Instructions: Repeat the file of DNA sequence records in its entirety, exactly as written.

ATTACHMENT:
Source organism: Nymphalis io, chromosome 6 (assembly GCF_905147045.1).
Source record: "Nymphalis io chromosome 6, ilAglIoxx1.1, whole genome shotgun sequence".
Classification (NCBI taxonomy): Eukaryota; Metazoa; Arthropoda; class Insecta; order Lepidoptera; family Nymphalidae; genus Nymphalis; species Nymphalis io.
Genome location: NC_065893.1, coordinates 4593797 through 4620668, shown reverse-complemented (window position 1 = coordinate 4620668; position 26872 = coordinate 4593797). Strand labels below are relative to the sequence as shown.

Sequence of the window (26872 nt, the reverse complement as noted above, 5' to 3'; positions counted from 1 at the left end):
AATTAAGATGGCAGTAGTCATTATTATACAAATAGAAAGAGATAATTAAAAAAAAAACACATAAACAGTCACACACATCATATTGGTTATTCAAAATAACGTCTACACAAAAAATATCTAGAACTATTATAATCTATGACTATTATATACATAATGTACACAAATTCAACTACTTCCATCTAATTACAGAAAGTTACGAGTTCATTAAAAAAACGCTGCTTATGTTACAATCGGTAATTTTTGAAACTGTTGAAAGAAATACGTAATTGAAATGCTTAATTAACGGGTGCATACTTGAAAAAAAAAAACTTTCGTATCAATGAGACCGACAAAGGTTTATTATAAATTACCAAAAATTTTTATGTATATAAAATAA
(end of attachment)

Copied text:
Source organism: Nymphalis io, chromosome 6 (assembly GCF_905147045.1).
Source record: "Nymphalis io chromosome 6, ilAglIoxx1.1, whole genome shotgun sequence".
Classification (NCBI taxonomy): Eukaryota; Metazoa; Arthropoda; class Insecta; order Lepidoptera; family Nymphalidae; genus Nymphalis; species Nymphalis io.
Genome location: NC_065893.1, coordinates 4593797 through 4620668, shown reverse-complemented (window position 1 = coordinate 4620668; position 26872 = coordinate 4593797). Strand labels below are relative to the sequence as shown.

Sequence of the window (26872 nt, the reverse complement as noted above, 5' to 3'; positions counted from 1 at the left end):
AATTAAGATGGCAGTAGTCATTATTATACAAATAGAAAGAGATAATTAAAAAAAAAACACATAAACAGTCACACACATCATATTGGTTATTCAAAATAACGTCTACACAAAAAATATCTAGAACTATTATAATCTATGACTATTATATACATAATGTACACAAATTCAACTACTTCCATCTAATTACAGAAAGTTACGAGTTCATTAAAAAAACGCTGCTTATGTTACAATCGGTAATTTTTGAAACTGTTGAAAGAAATACGTAATTGAAATGCTTAATTAACGGGTGCATACTTGAAAAAAAAAAACTTTCGTATCAATGAGACCGACAAAGGTTTATTATAAATTACCAAAAATTTTTATGTATATAAAATAA